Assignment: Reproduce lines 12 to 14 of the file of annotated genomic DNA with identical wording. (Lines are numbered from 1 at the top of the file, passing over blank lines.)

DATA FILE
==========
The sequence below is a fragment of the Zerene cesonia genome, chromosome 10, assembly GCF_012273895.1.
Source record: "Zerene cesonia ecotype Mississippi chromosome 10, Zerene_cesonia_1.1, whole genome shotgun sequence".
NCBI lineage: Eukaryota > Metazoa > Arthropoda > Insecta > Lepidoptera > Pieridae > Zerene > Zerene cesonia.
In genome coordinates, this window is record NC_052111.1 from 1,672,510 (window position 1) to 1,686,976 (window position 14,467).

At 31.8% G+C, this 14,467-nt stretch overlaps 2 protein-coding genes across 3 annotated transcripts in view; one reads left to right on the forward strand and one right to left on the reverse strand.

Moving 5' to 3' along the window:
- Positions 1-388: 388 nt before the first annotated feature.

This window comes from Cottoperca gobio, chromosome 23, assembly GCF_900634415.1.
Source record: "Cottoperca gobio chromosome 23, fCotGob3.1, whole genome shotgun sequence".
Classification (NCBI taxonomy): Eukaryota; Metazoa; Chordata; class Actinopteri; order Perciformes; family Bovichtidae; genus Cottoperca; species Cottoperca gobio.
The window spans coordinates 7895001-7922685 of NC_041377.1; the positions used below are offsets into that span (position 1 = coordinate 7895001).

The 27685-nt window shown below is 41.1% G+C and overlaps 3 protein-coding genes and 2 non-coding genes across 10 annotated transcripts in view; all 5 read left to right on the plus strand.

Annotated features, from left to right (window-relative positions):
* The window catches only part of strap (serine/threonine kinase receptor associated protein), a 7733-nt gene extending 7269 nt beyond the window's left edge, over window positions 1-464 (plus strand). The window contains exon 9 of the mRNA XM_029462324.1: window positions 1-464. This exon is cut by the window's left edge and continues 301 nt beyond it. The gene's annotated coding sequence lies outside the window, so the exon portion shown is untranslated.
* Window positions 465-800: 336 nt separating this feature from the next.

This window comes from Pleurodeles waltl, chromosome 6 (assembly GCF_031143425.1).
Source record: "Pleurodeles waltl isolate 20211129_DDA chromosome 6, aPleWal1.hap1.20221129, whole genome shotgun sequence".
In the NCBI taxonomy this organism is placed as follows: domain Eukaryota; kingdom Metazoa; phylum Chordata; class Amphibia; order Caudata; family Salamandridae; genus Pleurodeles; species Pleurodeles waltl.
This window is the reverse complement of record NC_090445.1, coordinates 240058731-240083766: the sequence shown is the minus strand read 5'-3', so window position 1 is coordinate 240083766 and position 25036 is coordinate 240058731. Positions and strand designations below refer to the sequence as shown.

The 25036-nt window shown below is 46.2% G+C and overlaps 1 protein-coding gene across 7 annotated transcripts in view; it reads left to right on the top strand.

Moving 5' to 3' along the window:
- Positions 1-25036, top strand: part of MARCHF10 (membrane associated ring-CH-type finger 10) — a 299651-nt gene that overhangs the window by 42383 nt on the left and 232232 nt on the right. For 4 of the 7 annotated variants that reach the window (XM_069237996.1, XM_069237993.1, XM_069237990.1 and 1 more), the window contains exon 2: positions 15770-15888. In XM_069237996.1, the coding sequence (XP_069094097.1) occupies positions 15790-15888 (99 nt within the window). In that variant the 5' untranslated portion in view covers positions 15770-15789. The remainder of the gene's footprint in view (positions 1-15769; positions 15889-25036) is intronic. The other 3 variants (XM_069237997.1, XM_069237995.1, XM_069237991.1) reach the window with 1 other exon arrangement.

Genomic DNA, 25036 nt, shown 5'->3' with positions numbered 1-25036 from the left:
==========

The 27685-nt window shown below is 41.1% G+C and overlaps 3 protein-coding genes and 2 non-coding genes across 10 annotated transcripts in view; all 5 read left to right on the plus strand.

Annotated features, from left to right (window-relative positions):
* The window catches only part of strap (serine/threonine kinase receptor associated protein), a 7733-nt gene extending 7269 nt beyond the window's left edge, over window positions 1-464 (plus strand). The window contains exon 9 of the mRNA XM_029462324.1: window positions 1-464. This exon is cut by the window's left edge and continues 301 nt beyond it. The gene's annotated coding sequence lies outside the window, so the exon portion shown is untranslated.